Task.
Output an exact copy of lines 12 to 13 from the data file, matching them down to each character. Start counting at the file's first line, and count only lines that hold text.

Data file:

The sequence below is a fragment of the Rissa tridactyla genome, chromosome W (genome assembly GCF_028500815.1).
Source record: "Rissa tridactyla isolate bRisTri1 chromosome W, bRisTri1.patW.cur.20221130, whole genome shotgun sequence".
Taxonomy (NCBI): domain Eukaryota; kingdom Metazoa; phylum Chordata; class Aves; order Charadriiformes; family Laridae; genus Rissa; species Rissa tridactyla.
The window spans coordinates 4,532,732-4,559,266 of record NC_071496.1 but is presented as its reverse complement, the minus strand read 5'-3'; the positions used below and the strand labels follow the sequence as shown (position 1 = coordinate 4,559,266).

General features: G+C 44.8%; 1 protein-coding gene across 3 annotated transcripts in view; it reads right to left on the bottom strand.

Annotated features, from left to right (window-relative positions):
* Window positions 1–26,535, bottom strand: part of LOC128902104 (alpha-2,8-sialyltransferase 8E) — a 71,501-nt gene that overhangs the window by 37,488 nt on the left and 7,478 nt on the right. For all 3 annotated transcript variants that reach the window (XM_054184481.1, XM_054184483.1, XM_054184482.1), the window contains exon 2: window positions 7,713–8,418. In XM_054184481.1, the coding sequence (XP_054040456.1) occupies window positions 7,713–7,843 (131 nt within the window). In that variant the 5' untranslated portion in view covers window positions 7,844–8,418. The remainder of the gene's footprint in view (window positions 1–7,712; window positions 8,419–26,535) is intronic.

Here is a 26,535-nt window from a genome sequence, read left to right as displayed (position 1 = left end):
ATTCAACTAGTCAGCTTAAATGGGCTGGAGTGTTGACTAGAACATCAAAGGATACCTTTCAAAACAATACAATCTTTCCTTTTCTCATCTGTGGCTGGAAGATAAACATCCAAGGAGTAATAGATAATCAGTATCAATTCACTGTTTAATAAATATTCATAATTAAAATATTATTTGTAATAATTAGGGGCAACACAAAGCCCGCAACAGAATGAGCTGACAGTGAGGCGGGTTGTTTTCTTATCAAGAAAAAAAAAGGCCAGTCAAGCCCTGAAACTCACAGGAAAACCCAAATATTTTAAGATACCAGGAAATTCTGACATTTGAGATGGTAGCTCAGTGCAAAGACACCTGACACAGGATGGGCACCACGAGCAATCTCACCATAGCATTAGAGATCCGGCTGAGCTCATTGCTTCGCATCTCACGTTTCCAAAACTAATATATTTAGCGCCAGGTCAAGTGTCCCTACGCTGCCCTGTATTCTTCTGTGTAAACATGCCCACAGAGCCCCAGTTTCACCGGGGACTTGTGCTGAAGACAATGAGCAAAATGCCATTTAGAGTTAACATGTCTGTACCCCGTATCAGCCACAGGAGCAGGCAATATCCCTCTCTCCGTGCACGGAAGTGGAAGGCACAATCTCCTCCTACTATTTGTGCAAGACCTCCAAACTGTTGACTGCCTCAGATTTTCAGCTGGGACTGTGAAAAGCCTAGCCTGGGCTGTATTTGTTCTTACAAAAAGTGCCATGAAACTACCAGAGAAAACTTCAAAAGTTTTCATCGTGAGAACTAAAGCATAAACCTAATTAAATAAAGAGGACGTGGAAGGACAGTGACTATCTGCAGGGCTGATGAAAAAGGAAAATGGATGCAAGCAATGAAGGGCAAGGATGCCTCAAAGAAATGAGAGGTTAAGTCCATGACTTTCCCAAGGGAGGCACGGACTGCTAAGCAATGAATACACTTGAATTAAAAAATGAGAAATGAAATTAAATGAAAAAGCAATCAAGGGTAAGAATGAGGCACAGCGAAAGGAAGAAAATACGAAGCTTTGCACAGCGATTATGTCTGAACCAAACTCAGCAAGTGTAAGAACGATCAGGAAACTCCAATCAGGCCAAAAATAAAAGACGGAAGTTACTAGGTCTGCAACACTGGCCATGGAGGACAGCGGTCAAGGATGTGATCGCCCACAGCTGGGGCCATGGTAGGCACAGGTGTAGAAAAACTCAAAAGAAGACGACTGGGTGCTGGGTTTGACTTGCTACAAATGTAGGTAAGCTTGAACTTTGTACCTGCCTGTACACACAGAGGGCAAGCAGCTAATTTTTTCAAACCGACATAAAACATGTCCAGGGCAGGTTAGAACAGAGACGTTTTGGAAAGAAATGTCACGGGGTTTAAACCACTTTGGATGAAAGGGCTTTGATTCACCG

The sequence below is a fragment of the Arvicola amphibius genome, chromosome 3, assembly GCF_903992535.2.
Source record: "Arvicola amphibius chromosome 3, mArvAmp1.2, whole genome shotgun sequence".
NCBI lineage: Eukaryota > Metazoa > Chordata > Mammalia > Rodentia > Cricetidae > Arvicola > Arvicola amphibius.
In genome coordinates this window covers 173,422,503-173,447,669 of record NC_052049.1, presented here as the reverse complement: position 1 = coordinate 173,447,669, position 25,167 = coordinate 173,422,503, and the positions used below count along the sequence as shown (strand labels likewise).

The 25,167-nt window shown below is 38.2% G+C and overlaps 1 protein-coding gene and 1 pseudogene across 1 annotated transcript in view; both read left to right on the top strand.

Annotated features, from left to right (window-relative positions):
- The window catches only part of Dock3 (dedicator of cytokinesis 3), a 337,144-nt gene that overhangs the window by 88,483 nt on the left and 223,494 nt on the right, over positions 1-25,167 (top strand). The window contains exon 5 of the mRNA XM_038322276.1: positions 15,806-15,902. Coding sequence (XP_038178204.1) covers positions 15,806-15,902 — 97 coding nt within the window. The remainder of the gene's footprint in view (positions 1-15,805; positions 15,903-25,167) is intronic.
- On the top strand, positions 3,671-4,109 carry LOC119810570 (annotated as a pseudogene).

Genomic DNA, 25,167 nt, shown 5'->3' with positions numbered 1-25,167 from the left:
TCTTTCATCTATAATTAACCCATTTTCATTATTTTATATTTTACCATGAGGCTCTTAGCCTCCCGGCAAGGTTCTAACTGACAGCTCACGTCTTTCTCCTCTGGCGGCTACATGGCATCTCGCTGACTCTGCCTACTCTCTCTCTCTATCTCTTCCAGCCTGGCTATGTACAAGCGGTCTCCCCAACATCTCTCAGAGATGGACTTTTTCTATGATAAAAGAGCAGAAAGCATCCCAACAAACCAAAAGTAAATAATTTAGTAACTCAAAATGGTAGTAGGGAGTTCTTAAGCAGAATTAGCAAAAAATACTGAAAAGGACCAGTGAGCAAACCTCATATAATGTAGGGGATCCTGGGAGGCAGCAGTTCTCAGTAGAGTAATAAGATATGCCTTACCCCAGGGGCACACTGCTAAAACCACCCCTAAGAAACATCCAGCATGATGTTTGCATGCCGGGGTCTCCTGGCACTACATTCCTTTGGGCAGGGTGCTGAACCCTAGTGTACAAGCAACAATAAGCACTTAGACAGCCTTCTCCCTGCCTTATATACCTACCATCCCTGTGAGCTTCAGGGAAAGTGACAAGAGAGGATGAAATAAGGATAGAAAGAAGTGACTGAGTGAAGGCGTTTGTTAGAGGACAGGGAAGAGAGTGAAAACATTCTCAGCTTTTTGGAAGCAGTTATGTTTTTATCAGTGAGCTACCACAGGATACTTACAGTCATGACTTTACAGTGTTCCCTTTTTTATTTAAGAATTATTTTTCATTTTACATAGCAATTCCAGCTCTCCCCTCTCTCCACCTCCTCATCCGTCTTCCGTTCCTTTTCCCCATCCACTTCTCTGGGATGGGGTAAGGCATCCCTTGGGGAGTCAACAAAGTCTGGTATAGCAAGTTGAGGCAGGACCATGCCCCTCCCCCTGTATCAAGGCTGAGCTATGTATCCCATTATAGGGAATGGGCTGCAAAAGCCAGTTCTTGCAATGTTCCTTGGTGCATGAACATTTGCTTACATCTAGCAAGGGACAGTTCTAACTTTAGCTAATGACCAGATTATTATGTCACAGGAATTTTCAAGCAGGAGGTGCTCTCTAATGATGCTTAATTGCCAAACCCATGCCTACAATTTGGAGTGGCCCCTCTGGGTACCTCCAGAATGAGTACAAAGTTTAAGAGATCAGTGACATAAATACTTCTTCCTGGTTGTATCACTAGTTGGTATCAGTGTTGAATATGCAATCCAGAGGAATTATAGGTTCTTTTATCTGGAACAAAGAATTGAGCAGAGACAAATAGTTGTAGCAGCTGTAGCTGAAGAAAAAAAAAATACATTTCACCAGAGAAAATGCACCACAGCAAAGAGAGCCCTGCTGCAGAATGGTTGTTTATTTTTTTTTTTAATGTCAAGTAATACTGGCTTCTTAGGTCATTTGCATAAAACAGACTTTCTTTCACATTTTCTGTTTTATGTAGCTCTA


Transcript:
NCBI lineage: Eukaryota > Metazoa > Chordata > Mammalia > Rodentia > Cricetidae > Arvicola > Arvicola amphibius.
In genome coordinates this window covers 173,422,503-173,447,669 of record NC_052049.1, presented here as the reverse complement: position 1 = coordinate 173,447,669, position 25,167 = coordinate 173,422,503, and the positions used below count along the sequence as shown (strand labels likewise).